Introduction Kepler's New Astronomy Three Models Kepler's Departure Finding "Oppositions" The "Mean" Sun Twelve Observations Ptolemy's "Equant" A "Vicarious Hypothesis" Earth's Motion An "Immaterial Species" Area-Time PrincipleAn Ellipse Conclusion On ProportionRecommended Books


The "Mean" Sun

Upon arriving in Prague, Kepler was surprised to learn that Tycho Brahe, like Ptolemy and Copernicus, reckoned "oppositions" from the “average” or "mean" position of the Sun rather than the Sun’s actual position in the sky.

Kepler wrote, “When I found out during the first week that, like Ptolemy and Copernicus, he made use of the Sun’s mean motion, while the apparent motion would be more in accord with [my own thinking in the] Mysterium Cosmographicum, I begged the master to allow me to make use of the observations in my own manner.”


Kepler recognized that reckoning "oppositions" from the mathmatically-determined, average position of an imaginary Sun implied critical assumptions about the shape and nature of the Sun's/Earth's orbit depending on the model used. 

In the 1600s, astronomers could determine when the Sun, Mars and Earth were on the same line by one of two methods: By calculating when, on average the Sun, would be at a given point assuming it moved at a uniform rate, or by identifying days in the table of observations when the planet Mars rises exactly when the Sun sets (or vice versa).

Using the Sun's "mean" or "average" position assumed among other things that the Earth or Sun (depending on which body is at the center in the model used) traveled on a perfectly circular orbit at a uniform rate.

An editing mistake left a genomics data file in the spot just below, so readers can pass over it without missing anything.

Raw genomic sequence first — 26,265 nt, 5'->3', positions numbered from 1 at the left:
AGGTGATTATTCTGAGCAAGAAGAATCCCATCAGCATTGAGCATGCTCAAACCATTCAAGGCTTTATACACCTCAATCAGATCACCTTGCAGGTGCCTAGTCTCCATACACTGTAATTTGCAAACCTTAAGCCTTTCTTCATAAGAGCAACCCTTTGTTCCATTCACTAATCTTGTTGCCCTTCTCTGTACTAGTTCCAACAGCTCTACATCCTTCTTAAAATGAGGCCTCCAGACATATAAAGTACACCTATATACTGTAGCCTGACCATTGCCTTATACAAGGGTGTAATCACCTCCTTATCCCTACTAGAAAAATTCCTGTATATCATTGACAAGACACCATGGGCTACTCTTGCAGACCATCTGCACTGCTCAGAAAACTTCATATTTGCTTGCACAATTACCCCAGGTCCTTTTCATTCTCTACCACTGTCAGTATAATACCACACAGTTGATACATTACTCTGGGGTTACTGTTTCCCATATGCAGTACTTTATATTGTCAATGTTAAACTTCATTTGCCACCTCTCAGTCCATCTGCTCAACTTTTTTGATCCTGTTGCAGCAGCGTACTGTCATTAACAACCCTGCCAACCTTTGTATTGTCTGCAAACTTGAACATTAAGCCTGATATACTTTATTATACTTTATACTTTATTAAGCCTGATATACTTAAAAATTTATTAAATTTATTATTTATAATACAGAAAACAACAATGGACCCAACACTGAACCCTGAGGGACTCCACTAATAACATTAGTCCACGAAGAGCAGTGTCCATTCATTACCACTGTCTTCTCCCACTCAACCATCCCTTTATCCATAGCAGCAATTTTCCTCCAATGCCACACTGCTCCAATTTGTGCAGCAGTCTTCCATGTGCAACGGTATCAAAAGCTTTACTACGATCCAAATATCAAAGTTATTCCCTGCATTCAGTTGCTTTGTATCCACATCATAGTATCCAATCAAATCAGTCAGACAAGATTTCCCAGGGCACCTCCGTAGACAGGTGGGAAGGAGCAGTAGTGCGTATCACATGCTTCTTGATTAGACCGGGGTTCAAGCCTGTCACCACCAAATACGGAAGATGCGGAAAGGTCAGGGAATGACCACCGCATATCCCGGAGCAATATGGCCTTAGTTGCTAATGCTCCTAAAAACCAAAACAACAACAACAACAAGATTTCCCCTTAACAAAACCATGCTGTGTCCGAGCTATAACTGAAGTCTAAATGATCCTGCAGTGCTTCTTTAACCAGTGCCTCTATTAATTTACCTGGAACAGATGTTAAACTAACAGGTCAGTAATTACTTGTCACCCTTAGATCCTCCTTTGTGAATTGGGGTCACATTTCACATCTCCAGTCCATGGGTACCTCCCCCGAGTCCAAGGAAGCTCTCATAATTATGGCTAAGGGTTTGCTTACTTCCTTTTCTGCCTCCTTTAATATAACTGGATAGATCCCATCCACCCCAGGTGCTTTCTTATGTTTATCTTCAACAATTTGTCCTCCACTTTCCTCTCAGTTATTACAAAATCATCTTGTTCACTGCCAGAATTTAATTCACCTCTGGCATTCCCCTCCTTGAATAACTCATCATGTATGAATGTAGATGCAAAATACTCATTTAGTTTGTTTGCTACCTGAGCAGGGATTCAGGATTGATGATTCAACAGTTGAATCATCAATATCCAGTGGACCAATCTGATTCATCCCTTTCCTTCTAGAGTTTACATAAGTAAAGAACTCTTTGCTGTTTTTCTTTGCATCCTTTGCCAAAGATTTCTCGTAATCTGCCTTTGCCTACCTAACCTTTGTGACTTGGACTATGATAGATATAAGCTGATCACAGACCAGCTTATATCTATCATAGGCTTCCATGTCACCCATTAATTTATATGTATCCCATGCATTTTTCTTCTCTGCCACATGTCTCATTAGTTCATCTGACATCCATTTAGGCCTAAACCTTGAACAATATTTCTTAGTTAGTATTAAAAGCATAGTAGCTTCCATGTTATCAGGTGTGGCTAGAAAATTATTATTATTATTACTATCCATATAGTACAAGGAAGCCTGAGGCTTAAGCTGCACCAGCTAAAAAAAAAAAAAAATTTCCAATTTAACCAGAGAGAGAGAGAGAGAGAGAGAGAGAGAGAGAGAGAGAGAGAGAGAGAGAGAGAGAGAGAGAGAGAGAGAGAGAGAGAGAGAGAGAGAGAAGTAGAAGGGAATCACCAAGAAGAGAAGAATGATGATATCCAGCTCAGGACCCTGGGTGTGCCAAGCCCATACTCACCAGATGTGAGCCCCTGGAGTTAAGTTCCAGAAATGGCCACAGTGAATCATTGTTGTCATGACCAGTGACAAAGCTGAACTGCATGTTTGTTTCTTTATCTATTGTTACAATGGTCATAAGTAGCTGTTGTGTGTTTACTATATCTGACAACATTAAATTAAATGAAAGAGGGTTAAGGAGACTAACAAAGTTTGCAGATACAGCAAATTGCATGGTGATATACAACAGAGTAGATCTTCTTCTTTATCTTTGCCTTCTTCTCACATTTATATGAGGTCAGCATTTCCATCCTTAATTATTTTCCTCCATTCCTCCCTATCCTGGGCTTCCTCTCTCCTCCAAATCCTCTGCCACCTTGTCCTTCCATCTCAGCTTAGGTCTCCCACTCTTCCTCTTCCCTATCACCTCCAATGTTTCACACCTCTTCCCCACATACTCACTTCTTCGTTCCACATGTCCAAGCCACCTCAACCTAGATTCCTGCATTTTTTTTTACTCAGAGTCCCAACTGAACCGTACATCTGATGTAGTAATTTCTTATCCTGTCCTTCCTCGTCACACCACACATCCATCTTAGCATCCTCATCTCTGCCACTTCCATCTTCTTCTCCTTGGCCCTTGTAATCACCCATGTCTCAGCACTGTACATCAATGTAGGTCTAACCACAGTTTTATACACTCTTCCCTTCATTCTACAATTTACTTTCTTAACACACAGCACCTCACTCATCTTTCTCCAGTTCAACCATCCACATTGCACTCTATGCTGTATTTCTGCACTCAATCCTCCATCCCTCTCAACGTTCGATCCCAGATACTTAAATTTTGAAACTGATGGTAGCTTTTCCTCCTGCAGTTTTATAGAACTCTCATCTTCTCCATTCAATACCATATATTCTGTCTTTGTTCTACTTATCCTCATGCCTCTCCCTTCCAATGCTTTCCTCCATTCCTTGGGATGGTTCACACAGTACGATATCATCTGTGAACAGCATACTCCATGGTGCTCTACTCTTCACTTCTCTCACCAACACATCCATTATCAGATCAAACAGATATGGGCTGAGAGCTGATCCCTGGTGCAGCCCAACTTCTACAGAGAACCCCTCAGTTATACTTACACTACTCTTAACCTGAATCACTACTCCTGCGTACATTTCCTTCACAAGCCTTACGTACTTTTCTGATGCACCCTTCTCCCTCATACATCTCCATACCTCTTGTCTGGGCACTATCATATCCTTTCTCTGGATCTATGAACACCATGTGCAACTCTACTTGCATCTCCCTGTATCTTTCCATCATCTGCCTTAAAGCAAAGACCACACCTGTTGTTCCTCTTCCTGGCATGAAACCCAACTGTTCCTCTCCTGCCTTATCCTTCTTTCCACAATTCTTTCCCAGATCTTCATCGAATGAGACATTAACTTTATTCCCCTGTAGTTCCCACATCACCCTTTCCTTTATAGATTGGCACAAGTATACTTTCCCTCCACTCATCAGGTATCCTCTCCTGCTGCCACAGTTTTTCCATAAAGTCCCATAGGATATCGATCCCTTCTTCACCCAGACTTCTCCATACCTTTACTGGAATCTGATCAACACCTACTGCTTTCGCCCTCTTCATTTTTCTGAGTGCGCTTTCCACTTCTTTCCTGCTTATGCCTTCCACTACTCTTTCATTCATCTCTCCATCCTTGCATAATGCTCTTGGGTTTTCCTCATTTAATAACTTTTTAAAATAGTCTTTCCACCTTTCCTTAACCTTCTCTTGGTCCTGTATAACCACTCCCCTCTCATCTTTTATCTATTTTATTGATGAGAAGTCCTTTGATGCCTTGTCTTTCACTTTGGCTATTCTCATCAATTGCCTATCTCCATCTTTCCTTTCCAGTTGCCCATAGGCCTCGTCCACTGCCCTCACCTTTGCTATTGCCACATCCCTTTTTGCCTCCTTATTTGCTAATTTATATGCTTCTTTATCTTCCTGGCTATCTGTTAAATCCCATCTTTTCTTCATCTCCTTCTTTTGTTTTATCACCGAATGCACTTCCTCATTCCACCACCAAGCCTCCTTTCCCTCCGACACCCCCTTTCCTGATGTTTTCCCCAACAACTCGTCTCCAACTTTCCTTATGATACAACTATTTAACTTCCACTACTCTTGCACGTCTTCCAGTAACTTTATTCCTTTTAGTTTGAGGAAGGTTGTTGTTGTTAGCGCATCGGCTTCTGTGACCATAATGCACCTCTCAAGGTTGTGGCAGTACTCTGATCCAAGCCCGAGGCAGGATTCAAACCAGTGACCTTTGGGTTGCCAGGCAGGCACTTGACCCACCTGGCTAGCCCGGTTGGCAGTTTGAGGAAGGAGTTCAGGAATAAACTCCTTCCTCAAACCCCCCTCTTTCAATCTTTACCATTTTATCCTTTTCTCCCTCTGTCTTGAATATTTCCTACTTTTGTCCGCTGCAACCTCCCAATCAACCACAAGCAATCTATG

Keenly aware that Copernicus built his system based upon 1,500 year old observations, Kepler noted that when Copernicus "transformed the Ptolemaic hypothesis into his own general form" he supposed the observer to be stationed at some nearly motionless point near the Sun,” not at the Sun itself--meaning, he reckoned "oppositions" using the "mean sun."

Kepler explained how, by using Ptolemy's measurements computed from the Sun's "average" motion, Copernicus inadvertently fixed the center of the line of sight for the measurement not at the Sun but at an empty point at the mathematical center of the orbit.

Kepler re-examined the positions of Mars in the Copernican model - the model of most interest to him - since he too supposed a Sun-centered Solar System in his Mysterium Cosmographicum.

Kepler sought observations from Brahe's tables where the Sun set at the same moment Mars rose (or vice versa), indicating that the planets lay on the same line in space.

Kepler set out to reevaluate the science of astronomy minus the set of assumptions embeded in the use of the "mean sun."

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